Purging old rows with QueryScript: three use cases

November 14, 2012

Problem: you need to purge old rows from a table. This may be your weekly/monthly cleanup task. The table is large, the amount of rows to be deleted is large, and doing so in one big DELETE is too heavy.

You can use oak-chunk-update or pt-archiver to accomplish the task. You can also use server side scripting with QueryScript, offering a very simple syntax with no external scripting, dependencies and command line options.

I wish to present three cases of row deletion, with three different solutions. In all cases we assume some TIMESTAMP column exists in table, by which we choose to purge the row. In all cases we assume we wish to purge rows older than 1 month.

We assume the naive query is this:

DELETE FROM my_schema.my_table WHERE row_timestamp < CURDATE() - INTERVAL 1 MONTH

Case 1: TIMESTAMP column is indexed

I almost always index a timestamp column, if only for being able to quickly purge data (but usually also to slice data by date). In this case where the column is indexed, it's very easy to figure out which rows are older than 1 month.

We break the naive query into smaller parts, and execute these in sequence:

while (DELETE FROM my_schema.my_table WHERE row_timestamp < CURDATE() - INTERVAL 1 MONTH ORDER BY row_timestamp LIMIT 1000)
  throttle 1;

How does the above work?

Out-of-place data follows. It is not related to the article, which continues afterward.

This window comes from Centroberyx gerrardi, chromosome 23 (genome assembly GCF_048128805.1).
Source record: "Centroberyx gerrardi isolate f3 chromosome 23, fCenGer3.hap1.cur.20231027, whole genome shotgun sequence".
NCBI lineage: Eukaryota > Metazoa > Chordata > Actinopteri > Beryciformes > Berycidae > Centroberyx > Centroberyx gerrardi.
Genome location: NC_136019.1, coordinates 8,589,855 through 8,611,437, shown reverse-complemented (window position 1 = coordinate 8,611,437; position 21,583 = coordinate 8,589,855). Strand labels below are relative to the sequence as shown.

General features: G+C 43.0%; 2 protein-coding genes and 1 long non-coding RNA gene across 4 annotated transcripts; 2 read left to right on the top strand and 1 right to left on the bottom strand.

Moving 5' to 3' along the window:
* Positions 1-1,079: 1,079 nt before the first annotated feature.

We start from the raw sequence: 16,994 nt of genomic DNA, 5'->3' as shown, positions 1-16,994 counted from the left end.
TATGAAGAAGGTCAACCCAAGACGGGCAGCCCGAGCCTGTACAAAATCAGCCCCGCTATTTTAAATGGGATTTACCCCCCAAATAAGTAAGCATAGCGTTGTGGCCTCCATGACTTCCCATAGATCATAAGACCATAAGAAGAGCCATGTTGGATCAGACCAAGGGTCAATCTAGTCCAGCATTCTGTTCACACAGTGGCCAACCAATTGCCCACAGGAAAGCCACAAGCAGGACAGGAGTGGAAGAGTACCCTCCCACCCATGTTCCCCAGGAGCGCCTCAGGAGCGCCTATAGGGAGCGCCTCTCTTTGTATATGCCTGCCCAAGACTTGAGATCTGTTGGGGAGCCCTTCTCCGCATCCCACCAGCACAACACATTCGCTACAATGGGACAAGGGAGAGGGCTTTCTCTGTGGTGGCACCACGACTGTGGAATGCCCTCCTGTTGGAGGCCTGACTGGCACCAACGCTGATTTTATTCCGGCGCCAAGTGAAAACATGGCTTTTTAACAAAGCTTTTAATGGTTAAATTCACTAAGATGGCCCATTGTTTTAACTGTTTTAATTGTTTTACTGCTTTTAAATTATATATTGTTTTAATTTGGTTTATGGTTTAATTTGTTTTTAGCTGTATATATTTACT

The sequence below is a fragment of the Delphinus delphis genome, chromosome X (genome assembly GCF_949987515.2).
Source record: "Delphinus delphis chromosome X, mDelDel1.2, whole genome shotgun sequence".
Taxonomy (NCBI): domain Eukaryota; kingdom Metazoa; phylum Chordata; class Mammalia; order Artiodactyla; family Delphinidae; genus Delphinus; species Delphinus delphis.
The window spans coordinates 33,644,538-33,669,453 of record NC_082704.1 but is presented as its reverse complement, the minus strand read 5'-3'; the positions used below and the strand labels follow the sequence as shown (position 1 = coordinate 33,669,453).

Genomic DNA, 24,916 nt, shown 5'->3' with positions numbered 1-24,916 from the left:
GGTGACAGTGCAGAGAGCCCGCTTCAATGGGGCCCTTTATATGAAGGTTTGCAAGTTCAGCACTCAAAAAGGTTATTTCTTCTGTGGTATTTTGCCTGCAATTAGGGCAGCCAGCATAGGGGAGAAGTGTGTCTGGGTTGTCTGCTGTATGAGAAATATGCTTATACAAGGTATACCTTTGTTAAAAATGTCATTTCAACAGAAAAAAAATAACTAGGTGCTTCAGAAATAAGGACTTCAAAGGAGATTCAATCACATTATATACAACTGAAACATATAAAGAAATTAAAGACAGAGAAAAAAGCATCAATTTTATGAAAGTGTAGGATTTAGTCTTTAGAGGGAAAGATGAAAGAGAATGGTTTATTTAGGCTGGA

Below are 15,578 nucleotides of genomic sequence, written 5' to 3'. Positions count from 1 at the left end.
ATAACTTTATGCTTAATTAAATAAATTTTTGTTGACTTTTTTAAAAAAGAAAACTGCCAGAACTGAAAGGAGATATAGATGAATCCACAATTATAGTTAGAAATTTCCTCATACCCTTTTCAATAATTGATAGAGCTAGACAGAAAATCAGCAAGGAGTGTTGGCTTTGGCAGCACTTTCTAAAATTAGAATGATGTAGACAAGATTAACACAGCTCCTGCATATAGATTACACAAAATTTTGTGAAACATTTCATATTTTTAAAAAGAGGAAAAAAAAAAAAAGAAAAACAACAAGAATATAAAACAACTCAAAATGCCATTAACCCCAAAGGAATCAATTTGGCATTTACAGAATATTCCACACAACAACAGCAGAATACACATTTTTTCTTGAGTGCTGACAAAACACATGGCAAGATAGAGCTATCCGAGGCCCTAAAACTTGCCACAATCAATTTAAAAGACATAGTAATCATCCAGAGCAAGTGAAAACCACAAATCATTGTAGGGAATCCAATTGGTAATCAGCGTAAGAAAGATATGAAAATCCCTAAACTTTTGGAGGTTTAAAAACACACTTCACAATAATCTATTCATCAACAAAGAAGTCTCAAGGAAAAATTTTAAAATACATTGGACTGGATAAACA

QueryScript accepts a DELETE statement as a conditional expression in a while loop. The expression evaluates to TRUE when the DELETE affects rows. Once the DELETE ceases to affect rows (when no more rows match the WHERE condition), the while loop terminates.

The throttle command allows us to play nice: by throttling we increase the total runtime through sleeping in between loop iterations.

Case 2: TIMESTAMP column is not indexed, and there is no heuristic for matching rows

This case is hardest to tackle by means of optimization: there is no index, and we cannot assume or predict anything about the distribution of old rows. We must therefore scan the entire table so as to be able to purge old rows.

This does not mean we have to do one huge full table scan. As long as we have some way to split the table, we are still good. We can utilize the PRIMARY KEY or another UNIQUE KEY so as to break the table into smaller, distinct parts, and work our way on these smaller chunks:

split (DELETE FROM my_schema.my_table WHERE row_timestamp < CURDATE() - INTERVAL 1 MONTH)
  throttle 1;

The split statement will automagically calculate the chunks and inject filtering conditions onto the query, such that each execution of the query relates to a distinct set of rows.

Case 3: TIMESTAMP column not indexed, but known to be monotonic

This is true for many tables. Rows with AUTO_INCREMENT columns and TIMESTAMP columns are created with CURRENT_TIMESTAMP values. This makes for a monotonic function: as the AUTO_INCREMENT grows, so does the TIMESTAMP.

This makes for the following observation: it we iterate the table row by row, and reach a point where the current row is not old, then we can stop looking. Timestamps will only increase by value, which means further rows only turn to be newer.

With this special case at hand, we can:

split (DELETE FROM my_schema.my_table WHERE row_timestamp < CURDATE() - INTERVAL 1 MONTH) {
  if ($split_rowcount = 0)
  throttle 1;

split is a looping device, and a break statement works on split just as on a while statement.

split provides with magic variables which describe current chunk status. $split_rowcount relates to the number of rows affected by last chunk query. No more rows affected? This means we've hit recent rows, and we do not expect to find old rows any further. We can stop looking.

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posted in MySQL by shlomi

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